Containers for all purposes
I always tell friends with newly planted plants, the first year they sleep, the second year they creep and the third year they leap. And then my friends need to remind me of the exact same thing! One of the great gifts of gardening is learning more patience.
Today’s post is more about instant gratification though. I know, I know. We need less of it in the world but since we are talking about plants, I don’t feel as badly?
You can see immediate results in your garden with containers. And, for some, all gardening is in containers. Whether you plant in containers for the long haul or like to change them up seasonally, native plants excel in containers. You can create containers for pollinators, for shade, for sun, or for fun.
I prefer perennials, shrubs and trees for containers. Whether you ultimately move those plants from containers to the ground or keep them year after year, planting something perennial can require less effort over time. There are countless ways to use native perennials, shrubs and trees in containers.
Sometimes a plant is so amazing, it easily stands on its own. Hairy lip fern (Cheilanthes lanosa), yes, yet another native plant in need of rebranding, is one of those. The delicate fronds belie the toughness of this fern. Another, in an even smaller container, will go into its fourth winter this year with no problem so far. It grows in sun or part shade and is fairly drought tolerant. It is also semi-evergreen to evergreen depending on location.
Heuchera ‘Autumn Bride’ (Heuchera villosa "Autumn Bride') is an incredibly versatile native perennial. It grows best in dappled to full shade and medium moisture. When in bloom, even a single plant is so graceful.
Sun lovers, common rush (Juncus effusus), dogtooth daisy (Helenium autumnale) and low bush blueberry (Vaccinium angustifolium) combine here with champagne heuchera (Heuchera 'champagne') for a very autumnal combination. This is most likely a temporary planter as the common rush needs moist to wet soils and the heuchera needs part to full shade. It’s always good to remember that to keep a container going through multiple seasons, use single plants or groups of plants that grow in the exact same light and moisture conditions for long term success. For a temporary fall container though this will work as plants aren't really putting on much growth in fall. I'll move the heuchera to a shady location before winter.
These newly planted perennials are all sun loving, have similar moisture requirements and are hybrids of natives. The aster is Wood's Pink. The agastache is Hyssop Purple Haze. The grass is little bluestem (Schizachyrium 'Standing Ovation.') This container should work year to year.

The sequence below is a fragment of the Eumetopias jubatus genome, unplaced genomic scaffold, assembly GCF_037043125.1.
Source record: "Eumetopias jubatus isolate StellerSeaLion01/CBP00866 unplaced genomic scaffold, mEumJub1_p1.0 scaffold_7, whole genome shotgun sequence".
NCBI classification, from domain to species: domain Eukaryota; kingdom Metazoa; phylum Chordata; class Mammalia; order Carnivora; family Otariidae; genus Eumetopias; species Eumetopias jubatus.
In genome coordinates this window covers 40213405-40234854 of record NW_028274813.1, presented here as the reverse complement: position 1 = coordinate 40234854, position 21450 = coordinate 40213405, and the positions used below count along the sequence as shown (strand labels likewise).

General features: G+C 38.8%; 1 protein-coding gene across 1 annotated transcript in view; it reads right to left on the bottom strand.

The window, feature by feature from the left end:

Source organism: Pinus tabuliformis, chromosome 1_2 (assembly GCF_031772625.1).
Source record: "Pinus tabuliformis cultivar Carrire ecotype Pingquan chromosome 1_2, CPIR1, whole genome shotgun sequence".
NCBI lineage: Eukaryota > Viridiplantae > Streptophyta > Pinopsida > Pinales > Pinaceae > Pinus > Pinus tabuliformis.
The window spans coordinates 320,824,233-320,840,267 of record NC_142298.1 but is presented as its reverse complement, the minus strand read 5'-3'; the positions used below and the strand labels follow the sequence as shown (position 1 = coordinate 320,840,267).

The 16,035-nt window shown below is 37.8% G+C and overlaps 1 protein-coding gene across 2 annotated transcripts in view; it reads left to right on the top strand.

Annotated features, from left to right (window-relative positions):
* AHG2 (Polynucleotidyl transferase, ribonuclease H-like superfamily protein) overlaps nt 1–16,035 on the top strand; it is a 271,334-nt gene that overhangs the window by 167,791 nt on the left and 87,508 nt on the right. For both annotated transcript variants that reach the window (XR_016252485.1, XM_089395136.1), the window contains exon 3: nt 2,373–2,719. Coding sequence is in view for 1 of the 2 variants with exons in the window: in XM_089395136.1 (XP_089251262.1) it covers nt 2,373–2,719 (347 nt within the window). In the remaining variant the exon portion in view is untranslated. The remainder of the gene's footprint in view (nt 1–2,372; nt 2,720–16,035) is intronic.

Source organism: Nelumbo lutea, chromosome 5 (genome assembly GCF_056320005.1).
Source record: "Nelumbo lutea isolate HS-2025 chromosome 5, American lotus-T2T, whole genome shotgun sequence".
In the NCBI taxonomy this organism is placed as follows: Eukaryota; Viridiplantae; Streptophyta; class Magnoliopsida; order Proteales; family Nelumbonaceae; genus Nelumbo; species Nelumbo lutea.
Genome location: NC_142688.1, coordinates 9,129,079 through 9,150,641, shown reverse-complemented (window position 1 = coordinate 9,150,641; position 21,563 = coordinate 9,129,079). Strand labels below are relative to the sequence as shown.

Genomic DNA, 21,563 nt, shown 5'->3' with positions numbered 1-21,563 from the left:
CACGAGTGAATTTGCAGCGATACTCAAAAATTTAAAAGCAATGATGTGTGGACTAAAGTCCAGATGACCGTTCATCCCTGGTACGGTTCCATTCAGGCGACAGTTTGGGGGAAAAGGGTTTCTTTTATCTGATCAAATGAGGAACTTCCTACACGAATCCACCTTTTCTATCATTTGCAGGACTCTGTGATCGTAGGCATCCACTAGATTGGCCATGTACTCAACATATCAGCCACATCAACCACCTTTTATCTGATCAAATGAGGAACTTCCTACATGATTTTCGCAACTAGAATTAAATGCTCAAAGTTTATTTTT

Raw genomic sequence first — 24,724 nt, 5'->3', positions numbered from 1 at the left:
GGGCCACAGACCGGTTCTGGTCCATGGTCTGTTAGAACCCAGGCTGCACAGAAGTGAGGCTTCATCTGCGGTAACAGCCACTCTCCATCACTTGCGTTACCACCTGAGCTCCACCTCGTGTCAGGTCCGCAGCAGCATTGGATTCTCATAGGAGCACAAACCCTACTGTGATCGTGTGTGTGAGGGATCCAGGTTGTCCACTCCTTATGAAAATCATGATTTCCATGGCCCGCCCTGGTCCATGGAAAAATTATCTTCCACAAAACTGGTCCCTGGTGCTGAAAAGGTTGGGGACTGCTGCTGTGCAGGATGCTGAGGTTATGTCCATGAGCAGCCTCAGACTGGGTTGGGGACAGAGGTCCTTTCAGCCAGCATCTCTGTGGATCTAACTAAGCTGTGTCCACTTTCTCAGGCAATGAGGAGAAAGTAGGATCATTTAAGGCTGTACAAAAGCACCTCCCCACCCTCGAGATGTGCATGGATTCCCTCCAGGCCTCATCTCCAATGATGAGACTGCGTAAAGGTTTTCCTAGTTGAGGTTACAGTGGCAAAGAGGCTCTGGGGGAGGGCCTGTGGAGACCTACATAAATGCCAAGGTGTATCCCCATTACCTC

This is a long term combination for dappled shade. The center plant is a heuchera (Heuchera villosa 'bronze wave') and the sedum growing from the side pockets is three leaved stonecrop (Sedum ternatum). Both grow best in moister soil.
Also for dappled shade, a small evergreen inkberry (Ilex glabra) is planted with foamflower (Tiarella cordifolia), a hybrid of native lobelia (Lobelia x speciosa), heuchera (Heuchera 'frosted violet') and zizia (Zizia aurea). I intended this to be a year round container. Foamflower blooms in spring and trails over the edge through summer. Zizia blooms in early summer. Heuchera adds color until the lobelia starts blooming in late summer. The inkberry is evergreen through winter. This isn’t going to work as a year after year container though because zizia grows more strongly than the other plants and will soon take over. This is a good reminder that to last over time, plants in containers have to grow at the same rate. If you read that a plant is aggressive, or a vigorous grower, it should be planted with other plants that are the same. This can be somewhat of a trial and error endeavor and I am looking for another early summer bloomer to replace the zizia.
Horsetail (Equisetum hyemale) is such an architecturally interesting plant. I think of it as the native bamboo. Towards fall, the upright stems bend yet still have their own unique look. This plant is an aggressive grower. You will frequently see it planted in rain gardens because it thrives in wet soils. You may also notice those rain gardens are typically confined by sturdy walls because the plant can be so aggressive. This makes it perfect for a container. You can easily give it the very moist conditions it likes and it should not spread anywhere.
These are two Eastern red cedars (Juniperus virginiana). The smaller one is a volunteer seedling from several very mature cedars nearby. The larger served as a holiday tree last December indoors and still needs a permanent spot. Neither will live forever in these pots but should be ok for another year or two.
Concocting combinations of natives in containers can be creative. You control the soil, the moisture and amount of sunlight so you may be able to grow plants you might not otherwise be able to.
I hope you have a moment to garden sometime soon!